22 Feb

“I Can See For Miles” – The Who

Here’s another Sunday quickie, The Who’s I Can See For Miles, from their 1967 album The Who Sell Out. And on the tail of this clip, the Charles Atlas ad from the same album, featuring the distinctive growl of John Entwistle. Which makes me want to cue up their Boris the Spider, one of my own personal favorites in their repertoire. Damnit, hang on a sec…

…okay, fine, I talked me into it. Get ‘yer groove on with Ox & the lads with this concert footage from their Houston, TX, USA show in 1975.

20 Feb

“Powerhouse” – Raymond Scott Quintette

Theme of the week: Raymond Scott’s Powerhouse. It’s everywhere.

Well, that’s it for another week. Please forgive my brevity, but I’m really late for work this time. Oy!

It’s that time again to hit y’all with the original, performed by the man (and his band) himself, Raymond Scott. Break out those smoking jackets and martini shakers, yo.

19 Feb

“La Villa Strangiato” – Rush

Theme of the week: Raymond Scott’s Powerhouse. It’s everywhere.

Good grief, but this is a long song. 

Brief aside:

I’m not a Rush fan. I’m not a Rush hater, either. They’re a band that I’ve got to be in the mood to listen to, otherwise it just sounds like a bunch of self-indulgent wankery and then I put on my Captain Cranky cape and it’s game over, man.

This is a long song, but gosh, it sure rips up the speakers. 

Back to the Powerhouse nods, though. I’ve picked two live recordings, spaced thirty-ish years apart. Yes, for a ±10 minute song, I’ve given y’all two to listen to and ponder.

First, from their R30 tour (2004?), Powerhouse gets a little more airtime than in the 1978 performance. There’s an upfront quote of it @ 3:48-4:09, the bass (Geddy Lee) uses it as the backing for part of Alex Lifeson’s guitar solo/rant @ 5:52-7:12, and then it’s upfront again right before the end.

Another aside:

If you were to do a YouTube search for La Villa Strangiato Rant, you’d see just how fucking tight these guys are as musicians. And how bizarrely insane Alex Lifeson can be, on stage. I guess 30+ years of playing together will do that for a group, eh?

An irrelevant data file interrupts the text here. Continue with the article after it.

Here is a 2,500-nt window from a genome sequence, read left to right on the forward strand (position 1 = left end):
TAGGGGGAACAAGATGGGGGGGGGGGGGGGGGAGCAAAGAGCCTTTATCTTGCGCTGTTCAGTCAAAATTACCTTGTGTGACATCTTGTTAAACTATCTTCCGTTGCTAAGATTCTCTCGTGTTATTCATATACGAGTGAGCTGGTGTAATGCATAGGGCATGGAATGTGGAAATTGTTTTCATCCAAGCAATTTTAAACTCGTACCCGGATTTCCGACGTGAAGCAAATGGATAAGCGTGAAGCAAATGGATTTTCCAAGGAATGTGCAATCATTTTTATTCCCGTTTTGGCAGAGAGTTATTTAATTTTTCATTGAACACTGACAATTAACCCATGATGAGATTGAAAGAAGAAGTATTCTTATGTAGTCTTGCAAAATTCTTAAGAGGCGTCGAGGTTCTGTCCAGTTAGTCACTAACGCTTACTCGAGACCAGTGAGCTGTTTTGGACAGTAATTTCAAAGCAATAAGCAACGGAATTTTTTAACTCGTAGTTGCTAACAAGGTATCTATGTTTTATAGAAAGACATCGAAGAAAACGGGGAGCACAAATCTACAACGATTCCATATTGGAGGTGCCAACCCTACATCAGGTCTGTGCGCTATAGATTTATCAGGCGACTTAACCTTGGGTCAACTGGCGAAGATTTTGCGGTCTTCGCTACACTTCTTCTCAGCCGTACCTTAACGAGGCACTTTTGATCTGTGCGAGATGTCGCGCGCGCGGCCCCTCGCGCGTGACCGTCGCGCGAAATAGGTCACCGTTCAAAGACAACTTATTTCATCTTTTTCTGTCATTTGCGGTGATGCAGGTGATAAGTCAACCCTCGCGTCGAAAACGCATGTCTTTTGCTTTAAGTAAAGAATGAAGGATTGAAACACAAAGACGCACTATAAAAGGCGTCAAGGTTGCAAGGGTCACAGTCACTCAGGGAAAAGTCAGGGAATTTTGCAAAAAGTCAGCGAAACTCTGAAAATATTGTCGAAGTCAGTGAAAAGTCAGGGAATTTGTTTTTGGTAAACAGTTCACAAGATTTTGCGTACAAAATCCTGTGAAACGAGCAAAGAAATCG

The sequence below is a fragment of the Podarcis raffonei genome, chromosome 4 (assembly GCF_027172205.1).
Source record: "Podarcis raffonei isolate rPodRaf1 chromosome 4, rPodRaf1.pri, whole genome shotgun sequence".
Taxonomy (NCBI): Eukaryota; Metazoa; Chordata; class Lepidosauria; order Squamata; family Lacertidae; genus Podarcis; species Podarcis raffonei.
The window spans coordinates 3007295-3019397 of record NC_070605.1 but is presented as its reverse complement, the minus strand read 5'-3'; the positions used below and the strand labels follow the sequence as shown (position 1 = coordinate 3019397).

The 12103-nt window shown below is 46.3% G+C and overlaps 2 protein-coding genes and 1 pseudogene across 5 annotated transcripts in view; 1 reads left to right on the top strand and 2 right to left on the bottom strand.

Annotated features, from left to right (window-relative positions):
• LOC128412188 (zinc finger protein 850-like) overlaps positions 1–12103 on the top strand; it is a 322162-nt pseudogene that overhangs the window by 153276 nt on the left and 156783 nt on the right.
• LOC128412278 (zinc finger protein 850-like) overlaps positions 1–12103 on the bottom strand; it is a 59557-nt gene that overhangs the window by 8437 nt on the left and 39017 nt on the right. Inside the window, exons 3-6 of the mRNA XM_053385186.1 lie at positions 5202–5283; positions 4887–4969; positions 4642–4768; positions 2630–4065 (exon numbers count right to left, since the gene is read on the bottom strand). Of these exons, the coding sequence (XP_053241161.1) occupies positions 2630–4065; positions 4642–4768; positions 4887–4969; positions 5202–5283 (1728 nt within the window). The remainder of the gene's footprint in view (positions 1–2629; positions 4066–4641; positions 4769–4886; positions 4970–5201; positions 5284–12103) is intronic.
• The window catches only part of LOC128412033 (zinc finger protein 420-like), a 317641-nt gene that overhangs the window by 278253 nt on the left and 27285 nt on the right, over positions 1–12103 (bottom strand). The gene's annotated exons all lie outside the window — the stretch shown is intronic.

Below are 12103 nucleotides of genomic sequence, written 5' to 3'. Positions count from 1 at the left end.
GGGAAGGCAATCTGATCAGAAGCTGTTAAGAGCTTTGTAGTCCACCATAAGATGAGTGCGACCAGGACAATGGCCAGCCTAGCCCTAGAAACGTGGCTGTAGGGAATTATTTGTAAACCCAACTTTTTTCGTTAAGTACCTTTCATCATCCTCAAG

Second, from a 1978 performance, Powerhouse only has a tiny little howdy-do, squeezed in there @ 6:12-6:34. Yup, 22 whole seconds. So why am I including this recording? Am I a sadistic bastard? Do I think you have nothing better to do than stare at this page for more than 20 minutes? Is my moon occulting your musical point-of-view?

Well, yes. Heh.

Remember last week’s theme about the evolution/convolution of a song? Okay, okay, I didn’t think so. But that’s why. One band (this time), one song, almost thirty years of time between the two recordings.

Be curious, if nothing else. Though it may get you in trouble, if’n you’re not careful.

La Villa Strangiato, 2004


 

La Villa Strangiato, 1978

One last thing. Max also chose La Villa Strangiato as his song of the day a while back. Go see what he had to say, why don’cha?

18 Feb

“Fraulein” – Devo

Theme of the week: Raymond Scott’s Powerhouse. It’s everywhere.

Today was hard. I’d had high hopes for the They Might Be Giants track that nods to Raymond Scott, Rhythm Section Want Ad, but alas, it committed the cardinal sin. The Powerhouse B riff wedged in the middle like a brief instrumental break was the only entertaining part, and that just ain’t enough.

I’ll give Rush’s La Villa Strangiato a spin tomorrow and hope the signal to noise ratio is sufficient for my selfish needs.

Devo, Devo, Devo. This is early Devo, mid-’70s. Musically, the song is all quotations from other songs. It opens (and closes) with the signature riff from the jazz standard-ish Blues in the Night; the main musical phrase is, of course, Powerhouse B; and the mix is lightly seasoned here and there with the instrumental break from Led Zepplin’s Whole Lotta Love.

This sort of borrowing is not at all uncommon. Even before sampling technology came into the fore, for you youngersters out there. People used to learn other people’s songs and actually play the songs themselves, on their very own instruments. They were called musicians. If you look even remotely closely, you might see some humor in the collection of songs they chose to quote, though you might have to go out and give them a listen or two, first. This sort of musical punning is also not at all uncommon.

Now get off my lawn, you warbling kids, and go buy a guitar or something…

And that’s the song. Okay, there’s mock blues lyrics & vocal stylings, too. Somehow, it all works. Enough for my mercenary purposes, anyway.

Be happy or not, y’all.